Angel Pavement

Anyone unfamiliar with Angel Pavement shouldn’t feel too bad. After all, the band was hardly a household name in its heyday, and its peak of exposure consisted of a pair of failed singles at the very tail-end of the 1960s in England. But they were a seriously wonderful sunshine pop outfit from late 1960s, hailing from York, with a sound that was equal parts psychedelia and pop/rock in the best Hollies/Zombies/Beatles manner. The band, which took its name from a 1930 novel by J.B. Priestley (himself a Yorkshireman, natch), was assembled by guitarist/songwriter Alfie Shepherd out of the remnants of a soul-based outfit, Wesley Hardin’s Shotgun Package, with Paul Smith (lead vocals), Dave Smith (guitar), Graham Harris (bass), and Alan Reeve (drums) (later replaced by Mike “Candy” Candler). They quickly developed an effective pop-oriented psychedelic sound, similar to what the Hollies were doing on Evolution and Butterfly, and the Zombies generated on Odessey & Oracle, with lush harmonies, glittering instrumental textures, horns and brass in the right places on the pop numbers. They managed to build a large following in their native York and also cut some early sides that heavily reflected all of those influences.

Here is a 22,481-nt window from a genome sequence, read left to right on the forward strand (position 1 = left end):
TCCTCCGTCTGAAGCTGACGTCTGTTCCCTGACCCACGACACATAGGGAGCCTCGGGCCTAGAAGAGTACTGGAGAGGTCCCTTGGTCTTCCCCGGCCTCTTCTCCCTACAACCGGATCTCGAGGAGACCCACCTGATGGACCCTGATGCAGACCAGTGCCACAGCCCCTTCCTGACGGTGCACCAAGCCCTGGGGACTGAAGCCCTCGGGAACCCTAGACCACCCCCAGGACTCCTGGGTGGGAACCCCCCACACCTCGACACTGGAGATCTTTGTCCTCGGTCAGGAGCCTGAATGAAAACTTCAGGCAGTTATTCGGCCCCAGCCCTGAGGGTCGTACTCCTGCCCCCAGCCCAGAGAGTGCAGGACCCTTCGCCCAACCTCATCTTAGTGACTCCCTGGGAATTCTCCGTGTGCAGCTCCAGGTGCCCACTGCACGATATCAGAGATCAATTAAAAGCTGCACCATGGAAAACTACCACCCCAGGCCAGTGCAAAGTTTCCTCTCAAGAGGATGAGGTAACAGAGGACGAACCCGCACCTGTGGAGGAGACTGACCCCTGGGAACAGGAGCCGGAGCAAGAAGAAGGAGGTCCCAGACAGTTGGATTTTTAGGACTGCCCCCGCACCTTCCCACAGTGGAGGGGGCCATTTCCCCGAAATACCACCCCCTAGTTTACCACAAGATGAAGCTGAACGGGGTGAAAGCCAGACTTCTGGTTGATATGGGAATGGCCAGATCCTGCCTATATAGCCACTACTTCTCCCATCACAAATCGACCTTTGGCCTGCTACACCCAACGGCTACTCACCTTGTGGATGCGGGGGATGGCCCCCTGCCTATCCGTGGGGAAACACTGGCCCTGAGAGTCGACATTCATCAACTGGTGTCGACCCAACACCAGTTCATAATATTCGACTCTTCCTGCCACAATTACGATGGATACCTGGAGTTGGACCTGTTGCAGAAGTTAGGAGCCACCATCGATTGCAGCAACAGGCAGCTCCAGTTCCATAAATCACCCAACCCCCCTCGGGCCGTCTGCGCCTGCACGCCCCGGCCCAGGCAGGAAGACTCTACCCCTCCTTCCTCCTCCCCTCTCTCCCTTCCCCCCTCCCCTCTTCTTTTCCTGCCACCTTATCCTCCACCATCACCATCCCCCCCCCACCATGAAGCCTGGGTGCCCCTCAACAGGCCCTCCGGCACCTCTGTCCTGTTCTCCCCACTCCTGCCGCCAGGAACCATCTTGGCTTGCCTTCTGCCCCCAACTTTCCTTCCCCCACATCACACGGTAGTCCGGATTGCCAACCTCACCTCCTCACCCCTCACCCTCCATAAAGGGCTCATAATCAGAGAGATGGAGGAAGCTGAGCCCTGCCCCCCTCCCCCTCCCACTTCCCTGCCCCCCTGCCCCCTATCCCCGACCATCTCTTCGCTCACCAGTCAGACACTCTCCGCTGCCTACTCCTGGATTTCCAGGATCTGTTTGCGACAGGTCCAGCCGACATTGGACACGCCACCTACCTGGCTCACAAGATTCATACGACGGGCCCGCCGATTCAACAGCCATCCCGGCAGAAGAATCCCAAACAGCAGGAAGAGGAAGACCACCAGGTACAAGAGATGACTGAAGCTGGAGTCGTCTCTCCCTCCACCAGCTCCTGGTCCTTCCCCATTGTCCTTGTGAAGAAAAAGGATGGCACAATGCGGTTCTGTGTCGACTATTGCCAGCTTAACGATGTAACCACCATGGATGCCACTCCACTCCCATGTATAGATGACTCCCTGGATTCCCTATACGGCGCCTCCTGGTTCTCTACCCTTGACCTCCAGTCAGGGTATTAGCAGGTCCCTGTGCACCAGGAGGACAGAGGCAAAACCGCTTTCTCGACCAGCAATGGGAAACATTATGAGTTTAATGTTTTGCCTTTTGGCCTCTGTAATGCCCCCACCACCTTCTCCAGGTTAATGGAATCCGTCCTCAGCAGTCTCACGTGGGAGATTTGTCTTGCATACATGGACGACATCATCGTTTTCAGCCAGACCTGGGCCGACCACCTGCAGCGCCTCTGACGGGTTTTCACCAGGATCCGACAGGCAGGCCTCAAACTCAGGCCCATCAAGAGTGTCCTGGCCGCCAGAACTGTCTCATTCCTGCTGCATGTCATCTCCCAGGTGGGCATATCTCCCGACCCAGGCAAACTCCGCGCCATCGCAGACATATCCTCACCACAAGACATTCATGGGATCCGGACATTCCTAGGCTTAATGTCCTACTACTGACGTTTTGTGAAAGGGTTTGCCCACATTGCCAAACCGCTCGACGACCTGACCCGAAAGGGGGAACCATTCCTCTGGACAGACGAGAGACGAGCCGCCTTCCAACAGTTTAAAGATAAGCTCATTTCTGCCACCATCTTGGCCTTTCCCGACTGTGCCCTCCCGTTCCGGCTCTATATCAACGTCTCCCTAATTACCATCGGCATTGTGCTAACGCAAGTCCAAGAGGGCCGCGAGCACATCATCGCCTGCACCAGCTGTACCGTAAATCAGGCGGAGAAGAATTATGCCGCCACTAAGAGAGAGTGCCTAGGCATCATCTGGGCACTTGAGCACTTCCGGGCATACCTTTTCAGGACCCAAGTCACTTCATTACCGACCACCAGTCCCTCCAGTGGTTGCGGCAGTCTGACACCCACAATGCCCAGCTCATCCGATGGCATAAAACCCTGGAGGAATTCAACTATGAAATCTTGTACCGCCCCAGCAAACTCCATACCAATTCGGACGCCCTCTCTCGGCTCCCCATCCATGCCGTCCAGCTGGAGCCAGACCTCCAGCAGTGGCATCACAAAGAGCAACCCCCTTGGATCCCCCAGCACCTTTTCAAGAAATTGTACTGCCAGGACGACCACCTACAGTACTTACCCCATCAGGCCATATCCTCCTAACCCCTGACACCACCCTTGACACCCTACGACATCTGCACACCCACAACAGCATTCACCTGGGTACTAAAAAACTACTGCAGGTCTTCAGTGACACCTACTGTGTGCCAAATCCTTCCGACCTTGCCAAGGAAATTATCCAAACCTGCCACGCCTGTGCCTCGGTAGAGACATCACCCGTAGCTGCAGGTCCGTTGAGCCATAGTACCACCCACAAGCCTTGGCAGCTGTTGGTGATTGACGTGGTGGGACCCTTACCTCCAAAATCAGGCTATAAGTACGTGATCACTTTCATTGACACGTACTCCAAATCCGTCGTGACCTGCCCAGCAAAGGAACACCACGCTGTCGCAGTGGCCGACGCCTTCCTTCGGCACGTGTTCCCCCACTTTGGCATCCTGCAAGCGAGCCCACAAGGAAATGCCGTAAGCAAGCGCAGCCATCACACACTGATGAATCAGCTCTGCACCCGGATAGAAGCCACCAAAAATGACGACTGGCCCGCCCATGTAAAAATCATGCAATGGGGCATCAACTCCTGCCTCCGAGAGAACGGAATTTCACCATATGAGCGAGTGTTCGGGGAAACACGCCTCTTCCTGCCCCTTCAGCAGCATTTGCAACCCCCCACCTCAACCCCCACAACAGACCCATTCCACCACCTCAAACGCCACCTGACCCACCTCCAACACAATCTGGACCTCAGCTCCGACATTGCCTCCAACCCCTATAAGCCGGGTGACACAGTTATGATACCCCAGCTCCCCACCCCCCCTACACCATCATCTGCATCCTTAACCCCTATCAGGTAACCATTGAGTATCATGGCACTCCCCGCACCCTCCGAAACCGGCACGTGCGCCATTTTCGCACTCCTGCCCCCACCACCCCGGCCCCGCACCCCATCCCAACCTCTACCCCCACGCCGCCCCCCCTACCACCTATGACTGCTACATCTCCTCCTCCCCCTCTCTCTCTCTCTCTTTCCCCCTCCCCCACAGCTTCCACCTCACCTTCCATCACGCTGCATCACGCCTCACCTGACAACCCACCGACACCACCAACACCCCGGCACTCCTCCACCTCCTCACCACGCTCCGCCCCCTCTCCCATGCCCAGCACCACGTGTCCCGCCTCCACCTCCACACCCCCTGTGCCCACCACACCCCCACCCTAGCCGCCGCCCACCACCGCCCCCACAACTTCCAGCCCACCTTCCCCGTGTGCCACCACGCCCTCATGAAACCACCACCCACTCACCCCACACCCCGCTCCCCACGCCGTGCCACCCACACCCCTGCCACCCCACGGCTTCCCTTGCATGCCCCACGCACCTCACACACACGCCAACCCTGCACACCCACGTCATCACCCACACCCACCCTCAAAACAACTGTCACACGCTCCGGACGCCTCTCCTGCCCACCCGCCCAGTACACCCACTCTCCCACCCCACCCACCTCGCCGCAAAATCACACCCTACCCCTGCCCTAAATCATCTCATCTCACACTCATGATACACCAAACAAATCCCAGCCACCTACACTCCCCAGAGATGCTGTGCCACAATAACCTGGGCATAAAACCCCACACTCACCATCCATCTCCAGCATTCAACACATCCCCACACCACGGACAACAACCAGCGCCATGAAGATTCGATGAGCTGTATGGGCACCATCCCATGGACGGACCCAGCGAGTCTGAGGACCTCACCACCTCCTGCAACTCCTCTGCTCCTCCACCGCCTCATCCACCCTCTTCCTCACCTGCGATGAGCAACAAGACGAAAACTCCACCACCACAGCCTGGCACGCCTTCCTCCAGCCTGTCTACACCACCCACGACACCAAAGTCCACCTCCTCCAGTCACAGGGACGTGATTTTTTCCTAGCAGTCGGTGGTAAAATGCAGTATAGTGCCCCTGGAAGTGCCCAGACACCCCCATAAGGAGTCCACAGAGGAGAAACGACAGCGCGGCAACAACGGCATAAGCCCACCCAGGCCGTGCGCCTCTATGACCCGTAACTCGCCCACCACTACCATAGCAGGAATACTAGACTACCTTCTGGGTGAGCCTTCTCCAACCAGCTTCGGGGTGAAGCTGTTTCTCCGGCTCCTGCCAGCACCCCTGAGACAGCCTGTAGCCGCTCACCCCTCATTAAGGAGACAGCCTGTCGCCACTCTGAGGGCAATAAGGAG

The group’s attempt to crack the London club scene coincided with their starting work on a debut album at Morgan Studios, but those efforts were interrupted by an offer to play a series of gigs for a few days in Mexico City in early 1969. Instead, they stayed for five months, and returned to London to pick up work on the album, a process interrupted by Dave Smith’s departure (and his replacement by John Cartwright, who played guitar and trumpet). A pair of singles, “Baby You’ve Gotta Stay” and “Tell Me What I’ve Got to Do,” issued through Fontana Records, failed to elicit any serious chart action in late 1969 and early 1970; a third single and their announcement of a forthcoming LP all ended up missing in action because of disputes between Shepherd and the studio’s publishing arm. Their producer apparently put the final nail in the coffin, and they broke up at the end of 1970. Candler went on to join Decameron and the John Coppin and his band, and Shepherd wrote songs and attempted to do a musical adaptation of The Wind in the Willows, while the others exited the business altogether. In 2005, Wooden Hill Records issued Maybe Tomorrow, the first-ever release of nearly two-dozen songs from those long-ago Morgan sessions by Angel Pavement — they lived up to all of the stories about the group’s sound and potential. The 1969 Wind in the Willows project was finally released on CD in 2009, digitally remastered with extra demo songs, on the Wooden Hill label. ~ All Music

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Tracks played on Psychedelicized…

    From the 2005 compilation album Maybe Tomorrow
    Angel Pavement

  • When Will I See June Again
  • Water Woman